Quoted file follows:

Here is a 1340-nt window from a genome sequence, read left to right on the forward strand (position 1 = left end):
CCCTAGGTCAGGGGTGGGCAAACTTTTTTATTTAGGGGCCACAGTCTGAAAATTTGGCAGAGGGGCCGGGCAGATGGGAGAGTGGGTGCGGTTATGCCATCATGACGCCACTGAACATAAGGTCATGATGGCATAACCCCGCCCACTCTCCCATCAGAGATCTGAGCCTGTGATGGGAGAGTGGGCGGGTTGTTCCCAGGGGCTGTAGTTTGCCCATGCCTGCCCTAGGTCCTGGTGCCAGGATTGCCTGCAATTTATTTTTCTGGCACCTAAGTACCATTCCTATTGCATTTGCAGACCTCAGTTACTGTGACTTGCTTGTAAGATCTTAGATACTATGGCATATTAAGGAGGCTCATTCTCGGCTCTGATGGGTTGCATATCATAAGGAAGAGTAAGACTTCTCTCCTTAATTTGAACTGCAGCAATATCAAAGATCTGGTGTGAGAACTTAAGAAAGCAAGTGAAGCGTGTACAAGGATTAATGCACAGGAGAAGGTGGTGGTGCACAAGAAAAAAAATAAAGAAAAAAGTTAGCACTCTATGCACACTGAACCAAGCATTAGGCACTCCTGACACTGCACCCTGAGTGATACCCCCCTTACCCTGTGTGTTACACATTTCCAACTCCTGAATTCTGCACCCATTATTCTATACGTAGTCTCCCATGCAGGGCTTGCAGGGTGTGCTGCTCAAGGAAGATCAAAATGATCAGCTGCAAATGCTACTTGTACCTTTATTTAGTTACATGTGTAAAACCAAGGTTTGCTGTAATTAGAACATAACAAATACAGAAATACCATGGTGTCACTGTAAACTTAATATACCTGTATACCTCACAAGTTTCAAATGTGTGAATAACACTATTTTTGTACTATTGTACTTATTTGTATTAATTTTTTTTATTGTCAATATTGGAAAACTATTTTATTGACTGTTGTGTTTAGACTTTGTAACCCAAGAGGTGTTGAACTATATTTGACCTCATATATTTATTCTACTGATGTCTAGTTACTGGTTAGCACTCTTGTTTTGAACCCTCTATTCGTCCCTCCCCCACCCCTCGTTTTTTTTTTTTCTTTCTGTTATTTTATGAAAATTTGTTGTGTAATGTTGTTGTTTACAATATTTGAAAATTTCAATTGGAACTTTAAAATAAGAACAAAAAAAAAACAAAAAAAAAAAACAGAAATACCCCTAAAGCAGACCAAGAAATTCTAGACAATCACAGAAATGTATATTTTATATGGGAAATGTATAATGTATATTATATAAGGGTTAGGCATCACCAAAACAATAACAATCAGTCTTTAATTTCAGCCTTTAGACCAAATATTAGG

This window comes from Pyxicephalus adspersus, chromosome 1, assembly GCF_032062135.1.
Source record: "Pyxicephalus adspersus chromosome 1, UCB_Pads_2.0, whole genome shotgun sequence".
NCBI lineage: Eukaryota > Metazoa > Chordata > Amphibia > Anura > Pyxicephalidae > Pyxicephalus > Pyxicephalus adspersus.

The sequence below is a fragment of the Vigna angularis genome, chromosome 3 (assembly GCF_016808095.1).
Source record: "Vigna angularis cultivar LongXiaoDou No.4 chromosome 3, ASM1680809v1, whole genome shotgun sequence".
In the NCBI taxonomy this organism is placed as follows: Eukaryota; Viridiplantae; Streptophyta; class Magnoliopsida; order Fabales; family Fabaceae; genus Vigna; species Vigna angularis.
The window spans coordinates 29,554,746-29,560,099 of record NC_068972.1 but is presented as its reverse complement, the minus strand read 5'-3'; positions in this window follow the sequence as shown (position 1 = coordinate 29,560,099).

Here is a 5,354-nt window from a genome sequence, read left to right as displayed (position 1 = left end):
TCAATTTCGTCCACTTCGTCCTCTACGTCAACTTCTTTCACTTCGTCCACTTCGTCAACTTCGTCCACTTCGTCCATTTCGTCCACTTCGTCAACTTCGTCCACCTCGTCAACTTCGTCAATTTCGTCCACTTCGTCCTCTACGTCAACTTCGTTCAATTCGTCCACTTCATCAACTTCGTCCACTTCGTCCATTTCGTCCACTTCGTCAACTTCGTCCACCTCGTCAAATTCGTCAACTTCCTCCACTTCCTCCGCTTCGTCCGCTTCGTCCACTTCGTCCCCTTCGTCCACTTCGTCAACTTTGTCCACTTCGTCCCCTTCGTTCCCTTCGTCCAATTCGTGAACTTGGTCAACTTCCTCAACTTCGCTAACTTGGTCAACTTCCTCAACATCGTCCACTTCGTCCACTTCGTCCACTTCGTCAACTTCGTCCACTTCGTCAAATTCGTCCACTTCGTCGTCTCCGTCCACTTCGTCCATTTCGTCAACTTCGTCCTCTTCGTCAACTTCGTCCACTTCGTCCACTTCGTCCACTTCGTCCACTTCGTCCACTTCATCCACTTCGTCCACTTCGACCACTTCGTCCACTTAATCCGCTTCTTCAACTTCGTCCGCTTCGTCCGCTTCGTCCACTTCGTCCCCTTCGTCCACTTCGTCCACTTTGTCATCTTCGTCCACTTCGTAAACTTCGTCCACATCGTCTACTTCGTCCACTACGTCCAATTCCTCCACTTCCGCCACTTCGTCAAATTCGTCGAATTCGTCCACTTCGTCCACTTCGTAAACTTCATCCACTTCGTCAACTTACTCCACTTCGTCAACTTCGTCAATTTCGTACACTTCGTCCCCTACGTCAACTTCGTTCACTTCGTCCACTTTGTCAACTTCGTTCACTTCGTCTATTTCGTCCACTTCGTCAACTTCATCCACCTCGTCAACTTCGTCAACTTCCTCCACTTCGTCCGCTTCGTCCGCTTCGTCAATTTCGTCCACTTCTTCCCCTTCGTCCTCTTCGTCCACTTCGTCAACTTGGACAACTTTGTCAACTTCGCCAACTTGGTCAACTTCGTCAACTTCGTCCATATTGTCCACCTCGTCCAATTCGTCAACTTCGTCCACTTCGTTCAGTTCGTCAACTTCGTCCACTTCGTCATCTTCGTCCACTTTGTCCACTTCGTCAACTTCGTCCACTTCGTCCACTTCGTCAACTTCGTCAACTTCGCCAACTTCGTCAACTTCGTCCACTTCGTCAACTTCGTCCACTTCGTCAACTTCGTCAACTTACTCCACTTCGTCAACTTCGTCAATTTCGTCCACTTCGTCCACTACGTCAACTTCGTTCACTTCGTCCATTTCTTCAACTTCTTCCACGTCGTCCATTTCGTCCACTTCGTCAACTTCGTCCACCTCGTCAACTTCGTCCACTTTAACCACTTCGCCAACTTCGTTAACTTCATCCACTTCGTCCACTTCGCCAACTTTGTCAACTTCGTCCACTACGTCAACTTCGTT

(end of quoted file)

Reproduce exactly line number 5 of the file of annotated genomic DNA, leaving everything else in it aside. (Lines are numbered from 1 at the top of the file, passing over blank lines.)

NCBI lineage: Eukaryota > Metazoa > Chordata > Amphibia > Anura > Pyxicephalidae > Pyxicephalus > Pyxicephalus adspersus.